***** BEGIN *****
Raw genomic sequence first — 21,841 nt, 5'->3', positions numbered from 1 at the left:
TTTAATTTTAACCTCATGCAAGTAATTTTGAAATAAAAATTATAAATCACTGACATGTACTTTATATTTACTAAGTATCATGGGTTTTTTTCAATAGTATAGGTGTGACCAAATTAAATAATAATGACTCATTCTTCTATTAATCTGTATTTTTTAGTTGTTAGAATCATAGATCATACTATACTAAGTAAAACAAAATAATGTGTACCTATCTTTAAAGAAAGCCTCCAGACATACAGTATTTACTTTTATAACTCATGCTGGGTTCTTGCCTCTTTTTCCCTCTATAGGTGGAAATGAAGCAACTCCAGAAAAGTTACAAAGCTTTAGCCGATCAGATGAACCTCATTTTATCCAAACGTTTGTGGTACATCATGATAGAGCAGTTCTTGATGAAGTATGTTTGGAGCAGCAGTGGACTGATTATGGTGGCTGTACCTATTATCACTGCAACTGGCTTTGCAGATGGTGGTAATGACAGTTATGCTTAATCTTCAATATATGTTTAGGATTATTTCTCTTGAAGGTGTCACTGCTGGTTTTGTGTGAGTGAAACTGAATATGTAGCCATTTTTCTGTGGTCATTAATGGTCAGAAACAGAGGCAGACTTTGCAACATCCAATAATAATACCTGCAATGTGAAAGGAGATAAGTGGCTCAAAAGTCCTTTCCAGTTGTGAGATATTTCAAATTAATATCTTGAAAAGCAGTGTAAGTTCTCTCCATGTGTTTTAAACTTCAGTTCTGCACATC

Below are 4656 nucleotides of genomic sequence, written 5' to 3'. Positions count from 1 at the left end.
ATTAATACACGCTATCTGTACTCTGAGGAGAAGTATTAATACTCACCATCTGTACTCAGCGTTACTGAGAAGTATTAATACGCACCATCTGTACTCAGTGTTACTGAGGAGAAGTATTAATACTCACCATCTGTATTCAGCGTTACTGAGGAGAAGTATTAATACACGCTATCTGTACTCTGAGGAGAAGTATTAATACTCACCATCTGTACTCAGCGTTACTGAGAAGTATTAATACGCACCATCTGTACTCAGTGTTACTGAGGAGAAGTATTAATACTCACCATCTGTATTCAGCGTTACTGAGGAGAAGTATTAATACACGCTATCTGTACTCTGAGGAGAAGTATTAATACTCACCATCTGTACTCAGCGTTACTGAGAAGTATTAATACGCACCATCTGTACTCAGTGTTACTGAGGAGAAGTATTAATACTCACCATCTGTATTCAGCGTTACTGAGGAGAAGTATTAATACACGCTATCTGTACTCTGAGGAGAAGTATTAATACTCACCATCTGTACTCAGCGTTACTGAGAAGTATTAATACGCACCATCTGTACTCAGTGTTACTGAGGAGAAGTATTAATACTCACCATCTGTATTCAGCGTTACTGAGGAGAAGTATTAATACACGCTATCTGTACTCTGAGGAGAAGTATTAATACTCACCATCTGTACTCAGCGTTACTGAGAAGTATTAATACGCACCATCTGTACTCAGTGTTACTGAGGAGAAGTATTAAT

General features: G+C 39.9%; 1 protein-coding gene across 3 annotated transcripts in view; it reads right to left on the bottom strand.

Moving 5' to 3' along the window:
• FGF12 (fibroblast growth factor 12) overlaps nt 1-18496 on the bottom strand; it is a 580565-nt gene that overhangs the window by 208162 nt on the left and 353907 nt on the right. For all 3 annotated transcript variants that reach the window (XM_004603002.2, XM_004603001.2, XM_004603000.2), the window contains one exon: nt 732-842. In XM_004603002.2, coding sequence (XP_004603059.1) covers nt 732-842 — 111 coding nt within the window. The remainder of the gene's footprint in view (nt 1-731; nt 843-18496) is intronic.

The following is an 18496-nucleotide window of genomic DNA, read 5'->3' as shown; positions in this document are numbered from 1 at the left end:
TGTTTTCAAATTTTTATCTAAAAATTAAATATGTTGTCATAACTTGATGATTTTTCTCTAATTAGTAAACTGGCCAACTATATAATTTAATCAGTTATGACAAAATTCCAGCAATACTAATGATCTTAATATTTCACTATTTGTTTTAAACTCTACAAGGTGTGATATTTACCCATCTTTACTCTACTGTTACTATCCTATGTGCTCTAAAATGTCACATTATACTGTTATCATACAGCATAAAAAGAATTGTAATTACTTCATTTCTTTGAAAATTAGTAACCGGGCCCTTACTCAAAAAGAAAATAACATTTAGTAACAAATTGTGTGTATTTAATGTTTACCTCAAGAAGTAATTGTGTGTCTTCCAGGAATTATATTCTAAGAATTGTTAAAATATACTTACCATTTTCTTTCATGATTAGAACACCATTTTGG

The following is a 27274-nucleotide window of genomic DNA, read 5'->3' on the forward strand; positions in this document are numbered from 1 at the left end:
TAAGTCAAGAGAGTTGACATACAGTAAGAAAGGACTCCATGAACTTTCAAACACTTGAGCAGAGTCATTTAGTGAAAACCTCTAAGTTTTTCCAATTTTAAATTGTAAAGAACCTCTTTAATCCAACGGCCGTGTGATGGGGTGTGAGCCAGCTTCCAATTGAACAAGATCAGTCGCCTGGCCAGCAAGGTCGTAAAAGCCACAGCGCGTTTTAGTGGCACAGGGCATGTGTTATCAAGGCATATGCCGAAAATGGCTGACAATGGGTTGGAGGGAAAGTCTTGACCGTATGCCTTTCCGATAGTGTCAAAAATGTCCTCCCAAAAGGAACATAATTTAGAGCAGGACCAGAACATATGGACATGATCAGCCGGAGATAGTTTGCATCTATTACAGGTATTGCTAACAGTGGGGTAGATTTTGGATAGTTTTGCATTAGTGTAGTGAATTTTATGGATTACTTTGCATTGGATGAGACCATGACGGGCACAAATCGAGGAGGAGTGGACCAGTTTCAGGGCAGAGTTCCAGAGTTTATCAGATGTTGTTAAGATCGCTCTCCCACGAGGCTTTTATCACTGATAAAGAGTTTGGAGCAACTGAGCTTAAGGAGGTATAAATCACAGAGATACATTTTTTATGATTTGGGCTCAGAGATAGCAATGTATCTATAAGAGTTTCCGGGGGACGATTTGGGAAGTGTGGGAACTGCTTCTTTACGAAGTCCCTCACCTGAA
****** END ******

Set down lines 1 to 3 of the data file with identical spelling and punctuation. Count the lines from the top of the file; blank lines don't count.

Raw genomic sequence first — 21,841 nt, 5'->3', positions numbered from 1 at the left:
TTTAATTTTAACCTCATGCAAGTAATTTTGAAATAAAAATTATAAATCACTGACATGTACTTTATATTTACTAAGTATCATGGGTTTTTTTCAATAGTATAGGTGTGACCAAATTAAATAATAATGACTCATTCTTCTATTAATCTGTATTTTTTAGTTGTTAGAATCATAGATCATACTATACTAAGTAAAACAAAATAATGTGTACCTATCTTTAAAGAAAGCCTCCAGACATACAGTATTTACTTTTATAACTCATGCTGGGTTCTTGCCTCTTTTTCCCTCTATAGGTGGAAATGAAGCAACTCCAGAAAAGTTACAAAGCTTTAGCCGATCAGATGAACCTCATTTTATCCAAACGTTTGTGGTACATCATGATAGAGCAGTTCTTGATGAAGTATGTTTGGAGCAGCAGTGGACTGATTATGGTGGCTGTACCTATTATCACTGCAACTGGCTTTGCAGATGGTGGTAATGACAGTTATGCTTAATCTTCAATATATGTTTAGGATTATTTCTCTTGAAGGTGTCACTGCTGGTTTTGTGTGAGTGAAACTGAATATGTAGCCATTTTTCTGTGGTCATTAATGGTCAGAAACAGAGGCAGACTTTGCAACATCCAATAATAATACCTGCAATGTGAAAGGAGATAAGTGGCTCAAAAGTCCTTTCCAGTTGTGAGATATTTCAAATTAATATCTTGAAAAGCAGTGTAAGTTCTCTCCATGTGTTTTAAACTTCAGTTCTGCACATC

Below are 4656 nucleotides of genomic sequence, written 5' to 3'. Positions count from 1 at the left end.